Alexander Earl at The Marginalia Review of Books:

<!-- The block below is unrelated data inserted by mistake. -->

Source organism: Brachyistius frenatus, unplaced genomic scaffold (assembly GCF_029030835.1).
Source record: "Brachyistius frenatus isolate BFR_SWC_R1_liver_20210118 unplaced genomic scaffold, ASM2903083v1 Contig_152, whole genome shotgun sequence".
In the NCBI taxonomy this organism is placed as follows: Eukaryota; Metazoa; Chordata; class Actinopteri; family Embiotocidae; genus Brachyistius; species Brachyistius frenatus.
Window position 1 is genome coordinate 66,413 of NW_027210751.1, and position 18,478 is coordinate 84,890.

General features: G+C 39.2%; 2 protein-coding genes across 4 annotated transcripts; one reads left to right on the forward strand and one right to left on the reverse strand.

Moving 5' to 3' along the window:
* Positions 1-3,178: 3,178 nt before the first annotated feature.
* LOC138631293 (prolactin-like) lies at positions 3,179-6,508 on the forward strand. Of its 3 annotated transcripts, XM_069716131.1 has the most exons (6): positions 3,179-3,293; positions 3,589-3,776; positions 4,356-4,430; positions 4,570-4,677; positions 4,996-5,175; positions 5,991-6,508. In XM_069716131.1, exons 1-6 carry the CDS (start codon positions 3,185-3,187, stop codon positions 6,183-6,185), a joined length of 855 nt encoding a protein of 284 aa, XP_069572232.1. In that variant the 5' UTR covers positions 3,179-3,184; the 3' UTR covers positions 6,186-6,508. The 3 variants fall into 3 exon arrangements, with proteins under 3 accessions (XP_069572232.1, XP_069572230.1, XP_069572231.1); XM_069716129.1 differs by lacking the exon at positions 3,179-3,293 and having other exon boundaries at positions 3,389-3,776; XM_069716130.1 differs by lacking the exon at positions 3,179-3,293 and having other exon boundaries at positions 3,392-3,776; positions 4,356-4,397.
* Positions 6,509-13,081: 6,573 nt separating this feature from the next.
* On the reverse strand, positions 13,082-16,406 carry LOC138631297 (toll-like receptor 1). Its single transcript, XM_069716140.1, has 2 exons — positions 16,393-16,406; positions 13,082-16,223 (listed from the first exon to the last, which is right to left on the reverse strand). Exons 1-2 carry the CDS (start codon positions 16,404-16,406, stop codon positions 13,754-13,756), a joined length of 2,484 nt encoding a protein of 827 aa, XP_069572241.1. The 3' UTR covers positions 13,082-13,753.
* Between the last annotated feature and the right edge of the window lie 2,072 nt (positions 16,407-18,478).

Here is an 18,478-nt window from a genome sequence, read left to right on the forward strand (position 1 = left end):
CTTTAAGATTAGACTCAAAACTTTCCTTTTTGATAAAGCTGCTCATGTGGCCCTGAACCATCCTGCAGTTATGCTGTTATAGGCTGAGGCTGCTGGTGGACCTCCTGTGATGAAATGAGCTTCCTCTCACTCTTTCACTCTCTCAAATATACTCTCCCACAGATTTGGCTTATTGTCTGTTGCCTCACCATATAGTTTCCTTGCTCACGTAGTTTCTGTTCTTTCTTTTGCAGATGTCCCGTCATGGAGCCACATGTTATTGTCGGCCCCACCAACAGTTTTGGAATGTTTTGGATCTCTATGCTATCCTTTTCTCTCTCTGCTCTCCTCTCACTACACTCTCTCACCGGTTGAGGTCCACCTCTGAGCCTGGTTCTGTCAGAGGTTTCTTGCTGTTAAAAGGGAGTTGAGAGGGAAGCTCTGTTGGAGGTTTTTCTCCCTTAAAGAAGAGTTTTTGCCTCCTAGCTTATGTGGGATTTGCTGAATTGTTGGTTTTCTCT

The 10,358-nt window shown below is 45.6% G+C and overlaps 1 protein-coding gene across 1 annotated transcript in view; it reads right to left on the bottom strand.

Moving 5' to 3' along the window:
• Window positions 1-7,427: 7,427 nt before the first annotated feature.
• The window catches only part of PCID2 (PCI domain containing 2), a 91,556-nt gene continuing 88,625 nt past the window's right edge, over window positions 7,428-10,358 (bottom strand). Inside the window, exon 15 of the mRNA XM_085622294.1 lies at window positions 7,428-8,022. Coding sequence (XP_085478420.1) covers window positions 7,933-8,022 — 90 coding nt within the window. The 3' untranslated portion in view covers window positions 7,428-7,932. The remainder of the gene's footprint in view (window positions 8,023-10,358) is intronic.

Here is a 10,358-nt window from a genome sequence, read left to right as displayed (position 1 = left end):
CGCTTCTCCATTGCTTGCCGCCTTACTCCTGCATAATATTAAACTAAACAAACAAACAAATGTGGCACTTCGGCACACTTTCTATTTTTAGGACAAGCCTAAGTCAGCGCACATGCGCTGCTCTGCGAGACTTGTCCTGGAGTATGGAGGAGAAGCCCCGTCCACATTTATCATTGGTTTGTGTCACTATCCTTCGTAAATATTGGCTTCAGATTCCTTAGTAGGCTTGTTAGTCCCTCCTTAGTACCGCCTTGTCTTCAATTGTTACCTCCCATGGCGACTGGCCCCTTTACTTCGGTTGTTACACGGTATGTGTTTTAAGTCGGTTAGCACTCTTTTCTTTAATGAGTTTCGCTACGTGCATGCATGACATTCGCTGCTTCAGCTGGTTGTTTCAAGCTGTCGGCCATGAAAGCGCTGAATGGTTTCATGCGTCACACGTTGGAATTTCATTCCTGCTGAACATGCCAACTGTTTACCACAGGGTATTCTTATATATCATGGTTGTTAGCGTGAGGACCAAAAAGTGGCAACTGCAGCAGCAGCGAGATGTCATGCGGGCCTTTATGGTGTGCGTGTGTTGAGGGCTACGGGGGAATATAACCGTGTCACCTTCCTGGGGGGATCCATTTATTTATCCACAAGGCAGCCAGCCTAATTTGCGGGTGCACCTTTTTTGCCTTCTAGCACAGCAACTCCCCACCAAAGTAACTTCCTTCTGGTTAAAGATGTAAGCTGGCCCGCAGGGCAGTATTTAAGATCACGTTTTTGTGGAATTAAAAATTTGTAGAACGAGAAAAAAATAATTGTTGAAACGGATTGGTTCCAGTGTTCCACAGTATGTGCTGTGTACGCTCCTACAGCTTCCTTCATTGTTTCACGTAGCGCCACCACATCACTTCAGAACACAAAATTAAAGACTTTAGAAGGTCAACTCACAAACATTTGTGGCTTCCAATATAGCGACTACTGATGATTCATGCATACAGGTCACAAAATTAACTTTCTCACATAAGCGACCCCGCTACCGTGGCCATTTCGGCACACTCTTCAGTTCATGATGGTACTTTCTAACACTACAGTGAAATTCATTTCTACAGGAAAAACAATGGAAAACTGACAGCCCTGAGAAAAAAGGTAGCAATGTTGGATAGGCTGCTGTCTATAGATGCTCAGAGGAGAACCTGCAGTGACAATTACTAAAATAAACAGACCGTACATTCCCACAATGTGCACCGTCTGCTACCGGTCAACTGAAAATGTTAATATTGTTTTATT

So what is to be done? What might seem like an esoteric crisis in Augustinian scholarship suddenly reflects a crisis about how we think, and how that thinking might give rise to a whole host of other predicaments. In which case, perhaps the resolution of one can aid us in resolving the other. In Augustine’s case, Kenyon argues that we should approach him in a holistic way and cease strip-mining his work for this or that argument or literary trope. We should especially not get bogged down in attempts to historically recreate Augustine’s psyche, but turn to the “overarching arguments and rhetorical strategy instead of individual passages” and “prefer interpretations that make sense of a text as a whole.” What we find, Kenyon avers, are “works centrally concerned with the practice of inquiry. When it comes to finding guidance, the dialogues look foremost to the act of inquiry itself: the fact that we can inquire at all tells us various things about ourselves.” The direction has shifted: what might it look like to view Augustine’s dialogues, and the nature of dialoguing in general, in terms of pedagogy and not in terms of content, as journeys of self-discovery instead of didactic treatises?